What Being A Sibling Of A Teen Parent Has Taught Me, Besides The Obvious

What Being A Sibling Of A Teen Parent Has Taught Me, Besides The Obvious

It has given me the opportunity to love more than I ever thought I could.
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I remember hearing of the show "The Secret Life of an American Teenager" on ABC Family. I thought how could people have a baby as teenagers? They are so young! They are still in school. I was amazed at the fact that it even happened.

I never thought it would ever affect me or my family. I was raised in a strong, Christian home, with protective parents. We had curfews and had to always update our parents on where we were and who we were with at all times. I never thought it could happen to someone I knew.

Then it did.

It was a shock, obviously. I couldn't believe it. I was just entering my freshman year of high school, and my older brother was just finishing up his freshman year in college. He was 19. NINETEEN. Like, what?

It was on the down low for a long time. Then, people started finding out. I heard people talking at school, and out in public places. It was never anything bad, well at least of what I heard. It was always the same.

"Wow. I just can't believe it. They ruined their college years."

Eventually, the talking went away, and then the preparation and readiness of welcoming their baby into the world came.

I learned a lot in that process of awaiting that baby and then caring for the baby when she finally was born.

Babies cost A LOT. Baby clothes, toys, accessories, food, diapers, and things I didn't even know existed were bought. How many clothes can one baby have, honestly? There was so much more to this whole baby thing than I thought.

You give up a lot. You shouldn't have a baby until you're ready, that is pretty obvious. My brother and his girlfriend at the time were both in college. They were beginning their lives out in the world and then they both gave up their spots in great colleges to take on the role of parenting their daughter.

You also gave up socializing. Instead of going out every weekend with friends, you were home, taking care of your child. The young years you thought you were going to spend going out and partying, are now filled with diapers and reruns of "Barney" and "Elmo."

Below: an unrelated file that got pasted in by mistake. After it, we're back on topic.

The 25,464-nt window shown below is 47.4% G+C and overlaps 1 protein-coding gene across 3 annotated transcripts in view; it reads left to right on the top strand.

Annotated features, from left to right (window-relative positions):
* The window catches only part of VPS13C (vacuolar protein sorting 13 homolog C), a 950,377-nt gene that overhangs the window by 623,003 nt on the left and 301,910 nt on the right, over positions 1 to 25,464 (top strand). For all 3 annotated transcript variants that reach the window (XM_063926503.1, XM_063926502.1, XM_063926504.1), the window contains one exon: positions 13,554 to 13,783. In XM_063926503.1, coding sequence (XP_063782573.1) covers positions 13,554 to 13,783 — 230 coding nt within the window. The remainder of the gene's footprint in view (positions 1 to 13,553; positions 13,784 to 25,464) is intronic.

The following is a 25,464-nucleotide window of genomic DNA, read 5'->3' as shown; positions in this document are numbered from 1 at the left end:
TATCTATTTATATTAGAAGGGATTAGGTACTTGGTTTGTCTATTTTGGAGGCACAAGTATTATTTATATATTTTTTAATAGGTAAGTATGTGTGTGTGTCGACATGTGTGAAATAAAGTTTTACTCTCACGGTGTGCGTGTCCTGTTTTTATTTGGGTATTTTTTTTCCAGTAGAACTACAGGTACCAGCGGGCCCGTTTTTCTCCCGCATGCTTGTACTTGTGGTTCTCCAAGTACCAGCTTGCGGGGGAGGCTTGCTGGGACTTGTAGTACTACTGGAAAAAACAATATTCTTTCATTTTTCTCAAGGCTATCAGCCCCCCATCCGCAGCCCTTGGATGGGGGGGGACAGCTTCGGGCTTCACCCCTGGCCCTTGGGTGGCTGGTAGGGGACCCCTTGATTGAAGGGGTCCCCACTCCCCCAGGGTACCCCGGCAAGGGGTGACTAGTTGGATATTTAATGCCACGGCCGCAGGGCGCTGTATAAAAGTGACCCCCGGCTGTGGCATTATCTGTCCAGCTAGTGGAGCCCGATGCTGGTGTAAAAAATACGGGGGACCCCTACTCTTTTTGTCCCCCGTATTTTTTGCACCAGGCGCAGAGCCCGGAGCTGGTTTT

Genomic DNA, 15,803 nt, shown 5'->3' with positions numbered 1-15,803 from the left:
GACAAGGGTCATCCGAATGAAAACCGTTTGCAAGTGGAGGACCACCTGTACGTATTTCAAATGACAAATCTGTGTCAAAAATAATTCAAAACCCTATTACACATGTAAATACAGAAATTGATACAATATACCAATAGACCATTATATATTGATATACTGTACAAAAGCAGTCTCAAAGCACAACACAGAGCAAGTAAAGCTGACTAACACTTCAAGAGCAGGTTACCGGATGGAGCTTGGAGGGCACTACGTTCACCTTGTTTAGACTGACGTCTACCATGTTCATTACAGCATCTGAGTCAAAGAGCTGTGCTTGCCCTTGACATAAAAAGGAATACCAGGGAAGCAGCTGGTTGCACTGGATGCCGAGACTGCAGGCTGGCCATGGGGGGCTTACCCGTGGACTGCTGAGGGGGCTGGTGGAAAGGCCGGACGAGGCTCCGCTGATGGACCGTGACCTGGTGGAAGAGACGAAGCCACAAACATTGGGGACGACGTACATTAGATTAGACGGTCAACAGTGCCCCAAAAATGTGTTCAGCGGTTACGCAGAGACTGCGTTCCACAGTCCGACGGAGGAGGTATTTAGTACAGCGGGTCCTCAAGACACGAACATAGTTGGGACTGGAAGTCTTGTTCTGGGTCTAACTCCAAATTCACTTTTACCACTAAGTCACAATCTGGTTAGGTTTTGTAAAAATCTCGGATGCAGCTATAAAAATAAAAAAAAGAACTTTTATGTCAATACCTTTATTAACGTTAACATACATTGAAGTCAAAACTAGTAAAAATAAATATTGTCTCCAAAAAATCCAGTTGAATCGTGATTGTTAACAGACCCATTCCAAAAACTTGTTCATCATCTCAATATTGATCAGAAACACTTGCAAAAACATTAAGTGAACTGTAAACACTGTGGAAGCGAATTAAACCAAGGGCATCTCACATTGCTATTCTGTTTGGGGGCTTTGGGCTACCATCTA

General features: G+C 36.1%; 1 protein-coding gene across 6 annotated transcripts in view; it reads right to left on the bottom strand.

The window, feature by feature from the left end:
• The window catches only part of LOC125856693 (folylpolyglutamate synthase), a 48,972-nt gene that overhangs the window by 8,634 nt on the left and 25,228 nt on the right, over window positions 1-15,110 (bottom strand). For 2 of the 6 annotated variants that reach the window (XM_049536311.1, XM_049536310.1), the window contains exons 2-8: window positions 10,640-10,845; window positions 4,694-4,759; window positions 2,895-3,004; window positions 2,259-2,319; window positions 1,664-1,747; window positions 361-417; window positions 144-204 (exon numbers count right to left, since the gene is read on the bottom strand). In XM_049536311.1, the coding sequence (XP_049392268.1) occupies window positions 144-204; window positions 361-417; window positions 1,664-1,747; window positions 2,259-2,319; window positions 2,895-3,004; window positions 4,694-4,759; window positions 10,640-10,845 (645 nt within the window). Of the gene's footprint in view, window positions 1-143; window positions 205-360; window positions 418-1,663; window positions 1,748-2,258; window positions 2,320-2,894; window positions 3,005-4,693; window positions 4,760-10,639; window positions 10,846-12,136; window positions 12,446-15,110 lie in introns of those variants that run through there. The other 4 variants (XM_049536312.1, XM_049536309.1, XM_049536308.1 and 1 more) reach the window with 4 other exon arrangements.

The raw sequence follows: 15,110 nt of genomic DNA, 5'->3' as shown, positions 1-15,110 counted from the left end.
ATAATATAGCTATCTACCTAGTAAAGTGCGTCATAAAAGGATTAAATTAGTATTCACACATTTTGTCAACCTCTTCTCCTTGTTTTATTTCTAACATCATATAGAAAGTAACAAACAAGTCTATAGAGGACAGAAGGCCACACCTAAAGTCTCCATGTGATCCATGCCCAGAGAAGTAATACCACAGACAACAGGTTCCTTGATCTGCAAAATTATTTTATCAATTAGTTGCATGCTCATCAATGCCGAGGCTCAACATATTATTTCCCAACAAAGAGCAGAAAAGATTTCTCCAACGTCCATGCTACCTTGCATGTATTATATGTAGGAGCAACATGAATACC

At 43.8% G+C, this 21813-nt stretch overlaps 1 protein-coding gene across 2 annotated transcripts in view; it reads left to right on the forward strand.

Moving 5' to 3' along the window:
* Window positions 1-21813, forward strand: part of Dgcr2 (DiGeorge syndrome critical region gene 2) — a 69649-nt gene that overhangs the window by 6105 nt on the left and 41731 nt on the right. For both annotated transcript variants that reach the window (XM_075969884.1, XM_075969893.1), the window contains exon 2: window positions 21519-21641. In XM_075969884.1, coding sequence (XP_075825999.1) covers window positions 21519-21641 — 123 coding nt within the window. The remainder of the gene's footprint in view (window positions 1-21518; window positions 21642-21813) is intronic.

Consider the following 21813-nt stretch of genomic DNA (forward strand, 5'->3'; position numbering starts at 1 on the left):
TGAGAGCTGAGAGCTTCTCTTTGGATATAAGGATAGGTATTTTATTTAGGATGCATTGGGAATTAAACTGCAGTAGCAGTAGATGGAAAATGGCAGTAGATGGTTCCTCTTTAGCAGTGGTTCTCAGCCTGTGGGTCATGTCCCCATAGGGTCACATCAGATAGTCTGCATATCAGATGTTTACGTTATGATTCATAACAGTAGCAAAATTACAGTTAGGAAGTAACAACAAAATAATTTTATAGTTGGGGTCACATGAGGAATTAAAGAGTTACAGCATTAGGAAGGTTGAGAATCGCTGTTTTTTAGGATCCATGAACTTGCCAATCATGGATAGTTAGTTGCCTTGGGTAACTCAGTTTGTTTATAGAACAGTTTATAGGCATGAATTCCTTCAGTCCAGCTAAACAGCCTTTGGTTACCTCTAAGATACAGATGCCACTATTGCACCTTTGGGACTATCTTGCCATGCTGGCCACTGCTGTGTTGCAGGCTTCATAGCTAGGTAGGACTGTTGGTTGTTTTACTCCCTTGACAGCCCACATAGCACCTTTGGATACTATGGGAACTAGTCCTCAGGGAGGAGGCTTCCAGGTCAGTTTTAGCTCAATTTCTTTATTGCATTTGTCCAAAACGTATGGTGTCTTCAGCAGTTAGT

Nothing can prepare you for how hard it actually is.

No matter how many people give you tips or try to prepare you for parenthood you will never know until you actually do it. There is an emotional roller coaster, lack of sleep, baby vomit, poop, pee and lots of tears, but there is also nothing greater than loving someone as much as you love your baby. And I see that in the way my brother and niece's mother care for and love her.

It adds stress to those around you. If you aren't prepared, you might still be living at home. That means other people other than you and your baby are living with you. My brother was living with his three siblings and mom and dad. I didn't realize the amount of stress it would cause all of us in the house.

We had places to go and things to do, but now we also had our brother and his child. We had to be careful of what we said and what we had on TV. We had to be quiet at night and during nap times. We had to help out in taking care of her.

But, it brings an amazing amount of love. I realize that the last few things I talked about were more negative, but being the sibling of a teen parent isn't a bad thing. Yeah, it has its up and downs, but it is so rewarding. I got to bond with my niece in a way that I won't ever with any other nieces or nephews I will have.

I got to take care of her when she was sick, and watch her after school when both her parents were working. My entire family and I got to bond with her and love her all the time and make sure she knew how much she was loved.

Being the sibling of a teen parent has truly shown me how love conquers all. Through all the ups and the downs this journey has brought my brother and our family, it has brought this beautiful little girl into our lives who lights up the room whenever she is around.

Being the sibling of a teen parent has given me the opportunity to love more than I ever thought I could.

Cover Image Credit: Caitlin Johnston

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I'm The Girl Without A 'Friend Group'

And here's why I'm OK with it

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Little things remind me all the time.

For example, I'll be sitting in the lounge with the people on my floor, just talking about how everyone's days went. Someone will turn to someone else and ask something along the lines of, "When are we going to so-and-so's place tonight?" Sometimes it'll even be, "Are you ready to go to so-and-so's place now? Okay, we'll see you later, Taylor!"

It's little things like that, little things that remind me I don't have a "friend group." And it's been like that forever. I don't have the same people to keep me company 24 hours of the day, the same people to do absolutely everything with, and the same people to cling to like glue. I don't have a whole cast of characters to entertain me and care for me and support me. Sometimes, especially when it feels obvious to me, not having a "friend group" makes me feel like a waste of space. If I don't have more friends than I can count, what's the point in trying to make friends at all?